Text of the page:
Chalcedony has a hardness of 7 and is a microscopically crystallized variety of quartz (silicon dioxide) in which the crystals are arranged in parallel bands of slender fibers. The variety must often tumbled ranges in color from milky to sky blue. The stone is supposed to drive away ghosts or phantoms to prevent nightmares!
Garnet is not always red. It can also be green, yellow, brown, translucent or opaque with a hardness of 6.5 or 7. The most often tumbled is translucent red (almandine). Like many red stones, garnets were once thought to convey immunity to wounds. By reversing the logic, the Hanzas, when fighting the British in northern India in the 1890s, used garnets as bullets in the belief that they would inflict incurable wounds.
Gypsum is hydrated calcium sulfate with a hardness of 2.5. The gem varieties are alabaster and yellowish satin spar. Gypsum is thought to bring general good luck to its beholder.
Hematite varies in hardness from 1 to 6.5. Only the harder varieties may be tumble polished or cut. Sacred to the god of war, hematite was long ago believed to confer invulnerability. American Indians used the softer varieties of the stone as war paint and the hard stone in jewelry and amulets. The hard stone appears dead black or silvery but if rubbed across a rough white surface will leave a red streak.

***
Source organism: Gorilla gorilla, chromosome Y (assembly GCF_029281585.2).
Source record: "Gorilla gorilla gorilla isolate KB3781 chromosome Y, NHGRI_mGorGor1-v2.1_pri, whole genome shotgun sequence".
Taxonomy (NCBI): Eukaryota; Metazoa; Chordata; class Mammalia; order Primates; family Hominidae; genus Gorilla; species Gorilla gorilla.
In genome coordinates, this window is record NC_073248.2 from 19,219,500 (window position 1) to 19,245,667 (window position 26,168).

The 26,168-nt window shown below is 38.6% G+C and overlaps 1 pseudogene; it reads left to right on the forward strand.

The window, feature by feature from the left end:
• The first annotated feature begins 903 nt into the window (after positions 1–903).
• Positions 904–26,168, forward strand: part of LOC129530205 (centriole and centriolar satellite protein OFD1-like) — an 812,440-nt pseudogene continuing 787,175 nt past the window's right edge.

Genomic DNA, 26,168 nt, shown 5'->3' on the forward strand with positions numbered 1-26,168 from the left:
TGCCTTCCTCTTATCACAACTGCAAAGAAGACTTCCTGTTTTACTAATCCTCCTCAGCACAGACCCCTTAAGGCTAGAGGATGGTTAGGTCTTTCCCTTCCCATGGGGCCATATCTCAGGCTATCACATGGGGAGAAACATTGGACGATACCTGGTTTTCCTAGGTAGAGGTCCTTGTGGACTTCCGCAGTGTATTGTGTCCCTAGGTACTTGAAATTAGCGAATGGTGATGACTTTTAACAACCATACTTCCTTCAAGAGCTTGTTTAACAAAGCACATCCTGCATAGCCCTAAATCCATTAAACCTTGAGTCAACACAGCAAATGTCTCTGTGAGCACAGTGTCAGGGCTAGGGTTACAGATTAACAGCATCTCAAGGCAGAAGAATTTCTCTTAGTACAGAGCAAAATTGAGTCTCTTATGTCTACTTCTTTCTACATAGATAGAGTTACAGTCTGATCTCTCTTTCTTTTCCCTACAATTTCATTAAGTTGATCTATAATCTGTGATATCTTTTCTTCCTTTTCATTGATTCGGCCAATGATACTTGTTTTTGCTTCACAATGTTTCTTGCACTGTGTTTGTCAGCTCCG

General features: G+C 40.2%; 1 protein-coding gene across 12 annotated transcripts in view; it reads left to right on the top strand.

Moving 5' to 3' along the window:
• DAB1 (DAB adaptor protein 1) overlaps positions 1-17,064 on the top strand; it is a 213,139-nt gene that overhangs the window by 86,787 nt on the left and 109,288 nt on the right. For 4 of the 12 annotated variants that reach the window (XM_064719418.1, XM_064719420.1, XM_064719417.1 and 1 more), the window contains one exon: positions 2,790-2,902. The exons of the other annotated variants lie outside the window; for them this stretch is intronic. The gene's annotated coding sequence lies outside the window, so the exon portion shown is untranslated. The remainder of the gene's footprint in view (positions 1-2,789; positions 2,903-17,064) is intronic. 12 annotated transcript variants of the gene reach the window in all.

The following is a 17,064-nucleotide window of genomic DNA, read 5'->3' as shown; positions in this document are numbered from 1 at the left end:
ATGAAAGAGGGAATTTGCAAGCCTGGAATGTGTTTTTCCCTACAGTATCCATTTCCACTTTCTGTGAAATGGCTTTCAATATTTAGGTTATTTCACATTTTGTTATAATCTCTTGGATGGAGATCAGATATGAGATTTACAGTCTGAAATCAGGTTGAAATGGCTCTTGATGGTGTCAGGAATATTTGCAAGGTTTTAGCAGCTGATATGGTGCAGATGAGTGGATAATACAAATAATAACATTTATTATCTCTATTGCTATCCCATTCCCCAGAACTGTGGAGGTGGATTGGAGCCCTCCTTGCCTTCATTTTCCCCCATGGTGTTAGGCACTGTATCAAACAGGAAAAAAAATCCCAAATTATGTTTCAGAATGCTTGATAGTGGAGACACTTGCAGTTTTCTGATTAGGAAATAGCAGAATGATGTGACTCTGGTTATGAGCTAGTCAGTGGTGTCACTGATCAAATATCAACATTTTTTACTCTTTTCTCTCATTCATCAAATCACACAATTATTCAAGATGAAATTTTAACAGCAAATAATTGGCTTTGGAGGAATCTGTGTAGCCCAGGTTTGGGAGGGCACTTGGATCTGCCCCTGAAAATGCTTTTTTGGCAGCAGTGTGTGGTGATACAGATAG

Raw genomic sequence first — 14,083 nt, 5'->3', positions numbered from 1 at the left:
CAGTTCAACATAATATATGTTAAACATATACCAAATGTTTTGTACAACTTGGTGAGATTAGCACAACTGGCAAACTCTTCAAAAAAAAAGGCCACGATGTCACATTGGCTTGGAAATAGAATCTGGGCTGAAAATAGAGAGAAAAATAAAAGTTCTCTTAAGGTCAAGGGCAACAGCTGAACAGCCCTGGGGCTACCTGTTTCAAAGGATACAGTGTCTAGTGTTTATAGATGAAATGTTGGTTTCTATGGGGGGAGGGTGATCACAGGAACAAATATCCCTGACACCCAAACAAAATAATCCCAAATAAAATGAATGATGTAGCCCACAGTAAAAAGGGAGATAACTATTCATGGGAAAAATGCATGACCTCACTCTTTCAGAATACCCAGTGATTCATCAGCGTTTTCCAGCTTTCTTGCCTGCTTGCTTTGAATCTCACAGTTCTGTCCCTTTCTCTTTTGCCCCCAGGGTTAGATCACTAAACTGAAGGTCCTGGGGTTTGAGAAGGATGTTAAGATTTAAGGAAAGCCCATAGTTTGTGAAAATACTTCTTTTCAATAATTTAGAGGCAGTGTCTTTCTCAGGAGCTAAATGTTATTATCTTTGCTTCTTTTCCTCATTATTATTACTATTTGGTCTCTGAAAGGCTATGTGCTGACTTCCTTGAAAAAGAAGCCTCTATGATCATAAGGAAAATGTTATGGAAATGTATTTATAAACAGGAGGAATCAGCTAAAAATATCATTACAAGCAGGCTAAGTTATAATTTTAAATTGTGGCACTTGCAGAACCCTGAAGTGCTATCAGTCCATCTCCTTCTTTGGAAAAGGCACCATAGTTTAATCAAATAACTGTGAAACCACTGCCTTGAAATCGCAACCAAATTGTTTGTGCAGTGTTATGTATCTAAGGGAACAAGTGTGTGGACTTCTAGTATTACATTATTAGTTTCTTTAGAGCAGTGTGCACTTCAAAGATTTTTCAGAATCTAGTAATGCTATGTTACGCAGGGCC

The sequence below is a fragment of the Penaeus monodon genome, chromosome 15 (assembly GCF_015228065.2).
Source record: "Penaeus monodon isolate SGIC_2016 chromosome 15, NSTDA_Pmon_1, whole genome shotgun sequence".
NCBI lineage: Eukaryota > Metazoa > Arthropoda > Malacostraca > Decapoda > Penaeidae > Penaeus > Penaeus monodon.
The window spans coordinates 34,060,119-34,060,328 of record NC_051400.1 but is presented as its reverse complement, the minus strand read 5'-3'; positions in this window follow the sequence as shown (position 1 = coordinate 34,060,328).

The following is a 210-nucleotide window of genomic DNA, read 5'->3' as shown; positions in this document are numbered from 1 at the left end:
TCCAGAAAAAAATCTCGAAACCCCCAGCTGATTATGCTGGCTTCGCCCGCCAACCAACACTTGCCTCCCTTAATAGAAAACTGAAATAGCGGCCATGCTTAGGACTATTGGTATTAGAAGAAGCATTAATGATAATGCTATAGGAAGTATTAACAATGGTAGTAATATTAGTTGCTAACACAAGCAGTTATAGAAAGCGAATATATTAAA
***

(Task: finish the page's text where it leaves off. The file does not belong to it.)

Jade is the Chinese good luck stone and is very valuable. It has a hardness of 7.
Jasper occurs in a variety of colors and has a hardness of 7. The green type was thought to be valuable for bringing rain while other types were thought to occur in the head of a certain type of adder and hence were used to draw out venom. Like bloodstone, jasper was also thought to stop bleeding. A few names for jasper include cycad, regalite, and tempskya.
Lapis Lazuli is generally an expensive rock to tumble, but because of its beauty, this bright blue gemstone that has been popular since ancient times. The Egyptians used it for seals, ground it for an eyeshadow, and often carved it into vases and figurines. It is said that the Romans used lapis as an aphrodisiac. In addition to lazurite, this rock also contains calcite (white), sodalite (blue) and pyrite or fools gold (metallic yellow). It has a hardness of between 5 and 6, so is best tumbled alone and recommended for experienced lapidaries.
Moostone reflects a bluish sheen from certain crystal directions; this characteristic is known as adularescence. A potassium aluminum silicate, it has a hardness of 6. Folklore says moonstone is supposed to arouse love. To determine the future of a love affair, the stone should be placed in the mouth during a full moon. But it is unknown what should happen to indicate good or bad tidings.
Obsidian or Apache Tears is a naturally occurring volcanic glass that formed from quickly cooling lava. Often called the stone of truth, the black obsidian can reveal boundless secrets and mysteries, and looks beautiful when polished. This rock is 5.5 on the Mohs Hardness Scale, so is best tumbled separately. Instead of allowing them to tumble a week in coarse grit, check them after four to five days. Since silicon carbide has a hardness of 9+, the piece will wear away rapidly, and you don't want to open the tumbler and discover that your rocks are the size of peas!